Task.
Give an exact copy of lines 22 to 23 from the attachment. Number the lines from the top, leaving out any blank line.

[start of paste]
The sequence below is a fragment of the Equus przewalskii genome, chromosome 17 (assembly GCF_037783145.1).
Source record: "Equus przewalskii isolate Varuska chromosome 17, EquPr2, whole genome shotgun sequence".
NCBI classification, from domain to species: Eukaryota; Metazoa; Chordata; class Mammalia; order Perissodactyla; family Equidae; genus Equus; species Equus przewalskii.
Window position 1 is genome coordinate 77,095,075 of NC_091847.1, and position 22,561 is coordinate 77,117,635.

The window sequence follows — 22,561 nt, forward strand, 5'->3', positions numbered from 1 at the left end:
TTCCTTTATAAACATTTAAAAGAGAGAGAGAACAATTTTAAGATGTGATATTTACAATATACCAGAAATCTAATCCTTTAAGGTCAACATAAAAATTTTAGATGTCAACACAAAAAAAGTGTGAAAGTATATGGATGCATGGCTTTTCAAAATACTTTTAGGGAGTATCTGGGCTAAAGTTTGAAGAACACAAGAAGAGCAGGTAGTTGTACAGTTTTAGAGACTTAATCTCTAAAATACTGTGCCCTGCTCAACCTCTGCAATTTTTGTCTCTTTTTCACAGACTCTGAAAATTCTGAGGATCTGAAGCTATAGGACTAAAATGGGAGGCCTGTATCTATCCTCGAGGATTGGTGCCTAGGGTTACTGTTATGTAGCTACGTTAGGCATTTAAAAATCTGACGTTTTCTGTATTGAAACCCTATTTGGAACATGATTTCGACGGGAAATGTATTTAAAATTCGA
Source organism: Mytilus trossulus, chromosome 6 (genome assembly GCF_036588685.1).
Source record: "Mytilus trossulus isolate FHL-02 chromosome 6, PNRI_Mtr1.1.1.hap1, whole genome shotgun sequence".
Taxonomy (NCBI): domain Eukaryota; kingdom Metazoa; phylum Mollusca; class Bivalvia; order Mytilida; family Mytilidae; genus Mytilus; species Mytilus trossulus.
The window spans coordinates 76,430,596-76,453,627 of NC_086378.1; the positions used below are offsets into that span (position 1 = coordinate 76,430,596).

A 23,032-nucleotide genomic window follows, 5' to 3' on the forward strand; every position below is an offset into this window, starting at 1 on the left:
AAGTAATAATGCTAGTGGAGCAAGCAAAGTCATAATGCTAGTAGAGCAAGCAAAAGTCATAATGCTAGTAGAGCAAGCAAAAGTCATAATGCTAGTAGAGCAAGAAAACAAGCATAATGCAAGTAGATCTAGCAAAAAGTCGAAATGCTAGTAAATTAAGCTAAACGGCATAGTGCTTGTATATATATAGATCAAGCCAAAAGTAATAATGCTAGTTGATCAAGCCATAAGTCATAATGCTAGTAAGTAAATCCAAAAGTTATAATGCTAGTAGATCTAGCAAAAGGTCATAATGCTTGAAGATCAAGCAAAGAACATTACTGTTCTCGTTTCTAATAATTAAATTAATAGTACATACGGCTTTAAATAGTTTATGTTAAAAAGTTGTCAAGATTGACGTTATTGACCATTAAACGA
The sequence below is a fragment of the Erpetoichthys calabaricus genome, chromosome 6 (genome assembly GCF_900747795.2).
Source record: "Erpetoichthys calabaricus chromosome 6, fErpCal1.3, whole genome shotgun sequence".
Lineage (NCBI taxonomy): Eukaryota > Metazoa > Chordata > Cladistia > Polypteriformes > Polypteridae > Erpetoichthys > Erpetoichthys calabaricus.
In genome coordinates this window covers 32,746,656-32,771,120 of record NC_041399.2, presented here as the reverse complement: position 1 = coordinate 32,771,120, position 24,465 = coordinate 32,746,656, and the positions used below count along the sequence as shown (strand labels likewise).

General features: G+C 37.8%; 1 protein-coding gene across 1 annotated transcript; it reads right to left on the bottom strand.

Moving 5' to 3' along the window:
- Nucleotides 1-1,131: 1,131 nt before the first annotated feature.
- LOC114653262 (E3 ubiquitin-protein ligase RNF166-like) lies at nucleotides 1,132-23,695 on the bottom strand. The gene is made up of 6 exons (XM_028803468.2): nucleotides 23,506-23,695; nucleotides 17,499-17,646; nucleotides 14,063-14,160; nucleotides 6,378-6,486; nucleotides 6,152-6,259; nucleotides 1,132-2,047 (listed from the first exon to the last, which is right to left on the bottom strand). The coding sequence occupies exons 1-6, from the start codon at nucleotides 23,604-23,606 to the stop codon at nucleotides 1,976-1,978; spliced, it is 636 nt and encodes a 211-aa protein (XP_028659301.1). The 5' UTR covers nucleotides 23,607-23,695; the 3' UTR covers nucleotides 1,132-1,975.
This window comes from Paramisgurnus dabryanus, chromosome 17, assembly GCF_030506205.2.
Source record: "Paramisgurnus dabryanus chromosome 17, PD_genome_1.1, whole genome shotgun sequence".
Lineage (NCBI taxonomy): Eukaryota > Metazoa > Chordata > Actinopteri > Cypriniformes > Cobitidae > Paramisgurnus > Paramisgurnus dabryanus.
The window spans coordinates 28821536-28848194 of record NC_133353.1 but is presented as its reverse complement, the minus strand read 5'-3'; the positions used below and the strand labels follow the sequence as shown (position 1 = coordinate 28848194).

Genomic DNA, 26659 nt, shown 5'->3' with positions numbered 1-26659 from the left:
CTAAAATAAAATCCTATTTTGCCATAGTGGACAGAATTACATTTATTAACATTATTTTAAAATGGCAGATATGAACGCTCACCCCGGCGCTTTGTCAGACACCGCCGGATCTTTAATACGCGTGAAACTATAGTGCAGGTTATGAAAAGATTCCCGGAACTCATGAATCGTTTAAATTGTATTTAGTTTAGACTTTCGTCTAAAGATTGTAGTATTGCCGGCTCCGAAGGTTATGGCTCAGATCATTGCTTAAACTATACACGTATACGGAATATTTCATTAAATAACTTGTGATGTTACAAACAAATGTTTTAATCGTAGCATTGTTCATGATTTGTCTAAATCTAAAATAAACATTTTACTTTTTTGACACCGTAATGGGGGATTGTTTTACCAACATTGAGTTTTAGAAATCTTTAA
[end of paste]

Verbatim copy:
Source record: "Paramisgurnus dabryanus chromosome 17, PD_genome_1.1, whole genome shotgun sequence".
Lineage (NCBI taxonomy): Eukaryota > Metazoa > Chordata > Actinopteri > Cypriniformes > Cobitidae > Paramisgurnus > Paramisgurnus dabryanus.